The hair is removed from the pads of the feet by either scissoring or clippering using a 40 blade.  Comb the hair down at the base of the foot and trim a circle around the foot.  Comb the hair on the front leg so it stands out. With scissors pointing straight down, carefully trim in a circular manner to achieve the desired column effect.  Keep fluffing with the comb and scissoring until you get the desired length.  Comb the chest hair out and with scissors pointed downward, trim it even with the chest.   The underbelly should be trimmed so that it gently tapers upwards toward the back legs.  For the rear legs, comb down the hair at the base of the foot and trim around the foot.  Carefully trim the hair on the stifle to blend with the hock, following the contour of the leg. Blend the rear furnishings by extending the line of the underbelly and curve at the start of the rear leg into the furnishings.  They should not be up high on the side like a Scottie or a Cocker is cut.  Inside the rear legs, comb the hair out and trim down making the shape of an A or upside-down V with the hair at the top of the A being longer than the base of the foot.  Then also comb out and trim with the scissors facing up at a slight angle to get a straight line. 



The head of the Miniature Schnauzer should be trimmed to appear rectangular in shape.   Hold the dog’s head straight and then comb the eyebrows forward.  With the scissors held perpendicular to the grooming surface, trim the outer edge of the eyebrow in line with the widest part of the skull.  Comb eyebrow forward again.  Place the scissors against the side of the head, just behind the corner of the eye.  Point the blade tips toward the center of the nose.  Make one smooth, straight cut. Try not to chop. To keep the eyebrow hair in place while cutting, you can wet the eyebrow, use styling gel or hair spray.  Using the scissors, cut a V shape in between the eyebrows where the skull joins the nose.  To trim the beard, start by combing it forward and trim a line from the widest part of the skull.  This will help to achieve the correct rectangular appearance.  When scissoring the side of the beard, hold the scissors parallel to the side of the head and don’t point them in towards the beard.  Don’t cut away the top part of the beard or mask and be careful not to cut any hair under the eyes or a hollowed out expression will result.  Many groomers think it is correct to shave down the nose.  This takes off the top layer of the beard, which results in a hollowed out owl-like expression.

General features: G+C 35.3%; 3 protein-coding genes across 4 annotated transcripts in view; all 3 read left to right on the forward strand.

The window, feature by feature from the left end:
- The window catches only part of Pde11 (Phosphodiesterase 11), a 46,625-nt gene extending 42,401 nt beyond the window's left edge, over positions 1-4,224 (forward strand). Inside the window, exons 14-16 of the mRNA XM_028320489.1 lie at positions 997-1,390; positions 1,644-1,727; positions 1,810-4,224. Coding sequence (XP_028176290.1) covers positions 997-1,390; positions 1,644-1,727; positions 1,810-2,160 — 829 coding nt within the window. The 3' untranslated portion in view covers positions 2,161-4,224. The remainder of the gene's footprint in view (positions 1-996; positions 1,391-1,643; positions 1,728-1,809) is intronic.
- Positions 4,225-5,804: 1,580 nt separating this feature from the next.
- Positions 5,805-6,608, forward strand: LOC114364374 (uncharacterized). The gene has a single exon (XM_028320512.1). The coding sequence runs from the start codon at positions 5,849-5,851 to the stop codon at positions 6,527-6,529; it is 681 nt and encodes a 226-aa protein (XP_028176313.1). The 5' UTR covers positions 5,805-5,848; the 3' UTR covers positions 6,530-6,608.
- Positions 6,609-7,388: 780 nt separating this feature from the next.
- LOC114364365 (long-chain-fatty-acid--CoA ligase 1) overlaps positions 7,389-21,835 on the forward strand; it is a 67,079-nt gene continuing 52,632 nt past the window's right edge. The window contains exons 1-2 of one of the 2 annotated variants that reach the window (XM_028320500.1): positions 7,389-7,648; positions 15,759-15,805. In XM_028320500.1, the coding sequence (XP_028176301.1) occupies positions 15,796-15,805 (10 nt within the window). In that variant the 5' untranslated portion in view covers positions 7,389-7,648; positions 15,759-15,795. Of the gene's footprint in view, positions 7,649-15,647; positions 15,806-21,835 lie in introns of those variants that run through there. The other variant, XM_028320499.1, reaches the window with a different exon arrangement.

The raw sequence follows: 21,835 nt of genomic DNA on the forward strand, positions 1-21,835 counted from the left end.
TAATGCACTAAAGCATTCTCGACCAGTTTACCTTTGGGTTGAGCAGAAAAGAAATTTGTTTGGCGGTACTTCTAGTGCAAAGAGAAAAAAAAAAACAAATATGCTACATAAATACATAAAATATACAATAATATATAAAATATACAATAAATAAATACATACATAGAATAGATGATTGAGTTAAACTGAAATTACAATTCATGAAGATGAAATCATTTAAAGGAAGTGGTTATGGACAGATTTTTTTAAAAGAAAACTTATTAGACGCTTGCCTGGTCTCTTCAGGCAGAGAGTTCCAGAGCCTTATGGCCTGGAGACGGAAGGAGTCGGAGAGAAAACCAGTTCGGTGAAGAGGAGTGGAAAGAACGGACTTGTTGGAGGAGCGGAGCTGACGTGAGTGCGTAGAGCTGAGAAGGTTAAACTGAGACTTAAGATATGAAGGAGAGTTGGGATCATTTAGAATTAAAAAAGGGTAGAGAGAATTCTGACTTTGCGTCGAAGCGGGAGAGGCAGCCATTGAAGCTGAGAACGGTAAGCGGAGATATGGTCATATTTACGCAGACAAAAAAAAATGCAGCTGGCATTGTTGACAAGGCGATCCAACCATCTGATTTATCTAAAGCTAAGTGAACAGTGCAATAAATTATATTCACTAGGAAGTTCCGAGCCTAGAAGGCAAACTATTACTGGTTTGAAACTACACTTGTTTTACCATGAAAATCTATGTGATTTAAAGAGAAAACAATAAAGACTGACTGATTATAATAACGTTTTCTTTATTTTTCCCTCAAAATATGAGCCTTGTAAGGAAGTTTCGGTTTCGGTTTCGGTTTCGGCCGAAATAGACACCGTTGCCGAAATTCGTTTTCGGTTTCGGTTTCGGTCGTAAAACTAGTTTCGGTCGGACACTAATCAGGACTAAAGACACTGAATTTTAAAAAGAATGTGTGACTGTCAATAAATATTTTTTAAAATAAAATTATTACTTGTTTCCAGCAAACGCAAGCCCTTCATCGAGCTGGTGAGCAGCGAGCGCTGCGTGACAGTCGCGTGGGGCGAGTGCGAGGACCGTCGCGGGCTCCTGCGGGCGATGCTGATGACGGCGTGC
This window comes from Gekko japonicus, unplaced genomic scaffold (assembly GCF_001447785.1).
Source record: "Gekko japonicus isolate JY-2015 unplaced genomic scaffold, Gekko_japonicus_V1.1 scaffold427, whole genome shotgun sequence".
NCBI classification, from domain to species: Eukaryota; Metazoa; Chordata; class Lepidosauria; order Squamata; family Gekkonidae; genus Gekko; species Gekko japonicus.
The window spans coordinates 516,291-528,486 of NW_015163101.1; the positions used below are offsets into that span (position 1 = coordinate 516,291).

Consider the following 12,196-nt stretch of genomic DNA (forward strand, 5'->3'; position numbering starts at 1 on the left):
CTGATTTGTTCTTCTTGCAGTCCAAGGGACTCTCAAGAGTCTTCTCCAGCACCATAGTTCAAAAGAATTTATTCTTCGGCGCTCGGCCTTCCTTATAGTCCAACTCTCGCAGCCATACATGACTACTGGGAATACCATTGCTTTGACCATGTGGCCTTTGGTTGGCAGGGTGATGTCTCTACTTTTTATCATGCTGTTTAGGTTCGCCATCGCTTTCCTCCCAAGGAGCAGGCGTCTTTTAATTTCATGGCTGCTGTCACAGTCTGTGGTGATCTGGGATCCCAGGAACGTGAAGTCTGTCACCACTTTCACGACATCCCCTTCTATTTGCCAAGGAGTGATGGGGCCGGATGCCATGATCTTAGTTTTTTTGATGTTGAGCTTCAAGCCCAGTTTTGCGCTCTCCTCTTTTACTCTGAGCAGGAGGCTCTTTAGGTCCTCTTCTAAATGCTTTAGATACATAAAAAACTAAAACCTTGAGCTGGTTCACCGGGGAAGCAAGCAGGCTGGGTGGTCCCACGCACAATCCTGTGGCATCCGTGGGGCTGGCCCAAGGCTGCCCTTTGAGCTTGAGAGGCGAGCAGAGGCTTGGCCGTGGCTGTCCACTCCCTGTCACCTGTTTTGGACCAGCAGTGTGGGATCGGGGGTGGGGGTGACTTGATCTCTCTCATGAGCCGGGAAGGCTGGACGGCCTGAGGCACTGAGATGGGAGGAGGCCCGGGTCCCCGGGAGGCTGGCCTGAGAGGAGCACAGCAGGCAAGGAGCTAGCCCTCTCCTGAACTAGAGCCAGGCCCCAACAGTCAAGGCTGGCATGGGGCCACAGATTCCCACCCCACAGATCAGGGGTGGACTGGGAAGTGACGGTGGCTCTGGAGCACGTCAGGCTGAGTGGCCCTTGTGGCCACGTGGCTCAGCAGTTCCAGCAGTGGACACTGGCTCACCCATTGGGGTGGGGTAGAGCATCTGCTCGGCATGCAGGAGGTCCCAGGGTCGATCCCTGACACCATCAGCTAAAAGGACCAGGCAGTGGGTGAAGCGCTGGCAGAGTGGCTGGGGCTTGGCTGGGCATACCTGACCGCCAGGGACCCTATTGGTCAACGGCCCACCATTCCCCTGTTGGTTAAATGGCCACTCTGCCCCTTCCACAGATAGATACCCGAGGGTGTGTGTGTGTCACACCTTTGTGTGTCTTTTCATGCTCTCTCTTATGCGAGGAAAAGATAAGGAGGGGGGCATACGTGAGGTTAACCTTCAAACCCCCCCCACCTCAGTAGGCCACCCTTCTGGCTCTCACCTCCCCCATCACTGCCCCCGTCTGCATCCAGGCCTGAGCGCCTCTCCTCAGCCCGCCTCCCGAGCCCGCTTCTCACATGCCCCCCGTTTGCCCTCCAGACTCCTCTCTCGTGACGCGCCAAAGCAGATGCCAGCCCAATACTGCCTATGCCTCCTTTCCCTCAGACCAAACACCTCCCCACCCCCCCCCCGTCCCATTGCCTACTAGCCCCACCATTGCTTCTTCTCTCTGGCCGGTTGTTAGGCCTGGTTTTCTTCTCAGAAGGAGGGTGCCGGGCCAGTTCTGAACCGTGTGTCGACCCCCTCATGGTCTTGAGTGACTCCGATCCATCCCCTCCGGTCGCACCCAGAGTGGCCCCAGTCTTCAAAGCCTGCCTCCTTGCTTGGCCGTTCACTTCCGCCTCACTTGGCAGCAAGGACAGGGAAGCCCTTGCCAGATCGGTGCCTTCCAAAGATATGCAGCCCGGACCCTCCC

Two areas best left to your groomer or veterinarian are ear cleaning and anal gland expression.  For information on these subjects, see the following links:


Ear Cleaning

Anal Gland Expression


Copyright Statement:  This page of Pet Grooming Tips and the associated charts were prepared by members of the American Miniature Schnauzer Club (“AMSC”).  They are the property of, and copyrighted by, the AMSC.  The AMSC is making them available to owners and groomers of Miniature Schnauzers as a public service.  You may print as many paper copies as you wish, and you may distribute paper copies to others, so long as (1) you do not charge for the copies, (2) you do not alter the page of Pet Grooming Tips or the associated charts in any way, and (3) you do not remove or alter this notice regarding the AMSC’s ownership and copyright, and the limited rights the AMSC is granting.  You may NOT copy these Pet Grooming Tips or the associated charts to other web pages, but you may link to them from other web pages.



Last updated: April 14, 2004